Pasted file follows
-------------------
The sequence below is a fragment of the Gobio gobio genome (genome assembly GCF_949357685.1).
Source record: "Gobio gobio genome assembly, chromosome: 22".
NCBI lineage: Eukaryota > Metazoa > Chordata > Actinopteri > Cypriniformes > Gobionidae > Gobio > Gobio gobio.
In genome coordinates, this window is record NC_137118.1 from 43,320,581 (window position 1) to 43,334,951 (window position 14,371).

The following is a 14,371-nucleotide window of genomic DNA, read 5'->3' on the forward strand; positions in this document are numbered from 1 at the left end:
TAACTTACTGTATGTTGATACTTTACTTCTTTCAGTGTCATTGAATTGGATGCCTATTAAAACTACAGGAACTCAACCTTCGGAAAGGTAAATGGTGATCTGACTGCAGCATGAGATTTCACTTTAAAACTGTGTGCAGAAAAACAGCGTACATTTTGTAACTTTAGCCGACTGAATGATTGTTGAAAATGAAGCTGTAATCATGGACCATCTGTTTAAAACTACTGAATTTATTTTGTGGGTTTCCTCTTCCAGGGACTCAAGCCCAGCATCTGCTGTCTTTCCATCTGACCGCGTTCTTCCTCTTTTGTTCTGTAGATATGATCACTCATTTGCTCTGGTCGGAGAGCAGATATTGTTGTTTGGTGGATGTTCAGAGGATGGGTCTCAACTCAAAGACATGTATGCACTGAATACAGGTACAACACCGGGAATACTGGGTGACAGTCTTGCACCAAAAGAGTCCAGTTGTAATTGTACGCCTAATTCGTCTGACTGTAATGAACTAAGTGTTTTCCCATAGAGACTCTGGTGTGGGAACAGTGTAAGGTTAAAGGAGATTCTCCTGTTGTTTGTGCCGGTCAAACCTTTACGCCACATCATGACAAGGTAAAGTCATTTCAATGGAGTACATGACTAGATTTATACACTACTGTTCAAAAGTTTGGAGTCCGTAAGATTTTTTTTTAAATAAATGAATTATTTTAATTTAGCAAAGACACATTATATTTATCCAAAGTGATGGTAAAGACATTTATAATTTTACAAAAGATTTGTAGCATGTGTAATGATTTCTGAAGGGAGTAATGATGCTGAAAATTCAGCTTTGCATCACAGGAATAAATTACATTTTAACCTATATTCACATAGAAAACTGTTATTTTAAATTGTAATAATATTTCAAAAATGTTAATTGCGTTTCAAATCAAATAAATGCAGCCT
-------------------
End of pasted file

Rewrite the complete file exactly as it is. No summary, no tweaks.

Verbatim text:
The sequence below is a fragment of the Gobio gobio genome (genome assembly GCF_949357685.1).
Source record: "Gobio gobio genome assembly, chromosome: 22".
NCBI lineage: Eukaryota > Metazoa > Chordata > Actinopteri > Cypriniformes > Gobionidae > Gobio > Gobio gobio.
In genome coordinates, this window is record NC_137118.1 from 43,320,581 (window position 1) to 43,334,951 (window position 14,371).

The following is a 14,371-nucleotide window of genomic DNA, read 5'->3' on the forward strand; positions in this document are numbered from 1 at the left end:
TAACTTACTGTATGTTGATACTTTACTTCTTTCAGTGTCATTGAATTGGATGCCTATTAAAACTACAGGAACTCAACCTTCGGAAAGGTAAATGGTGATCTGACTGCAGCATGAGATTTCACTTTAAAACTGTGTGCAGAAAAACAGCGTACATTTTGTAACTTTAGCCGACTGAATGATTGTTGAAAATGAAGCTGTAATCATGGACCATCTGTTTAAAACTACTGAATTTATTTTGTGGGTTTCCTCTTCCAGGGACTCAAGCCCAGCATCTGCTGTCTTTCCATCTGACCGCGTTCTTCCTCTTTTGTTCTGTAGATATGATCACTCATTTGCTCTGGTCGGAGAGCAGATATTGTTGTTTGGTGGATGTTCAGAGGATGGGTCTCAACTCAAAGACATGTATGCACTGAATACAGGTACAACACCGGGAATACTGGGTGACAGTCTTGCACCAAAAGAGTCCAGTTGTAATTGTACGCCTAATTCGTCTGACTGTAATGAACTAAGTGTTTTCCCATAGAGACTCTGGTGTGGGAACAGTGTAAGGTTAAAGGAGATTCTCCTGTTGTTTGTGCCGGTCAAACCTTTACGCCACATCATGACAAGGTAAAGTCATTTCAATGGAGTACATGACTAGATTTATACACTACTGTTCAAAAGTTTGGAGTCCGTAAGATTTTTTTTTAAATAAATGAATTATTTTAATTTAGCAAAGACACATTATATTTATCCAAAGTGATGGTAAAGACATTTATAATTTTACAAAAGATTTGTAGCATGTGTAATGATTTCTGAAGGGAGTAATGATGCTGAAAATTCAGCTTTGCATCACAGGAATAAATTACATTTTAACCTATATTCACATAGAAAACTGTTATTTTAAATTGTAATAATATTTCAAAAATGTTAATTGCGTTTCAAATCAAATAAATGCAGCCT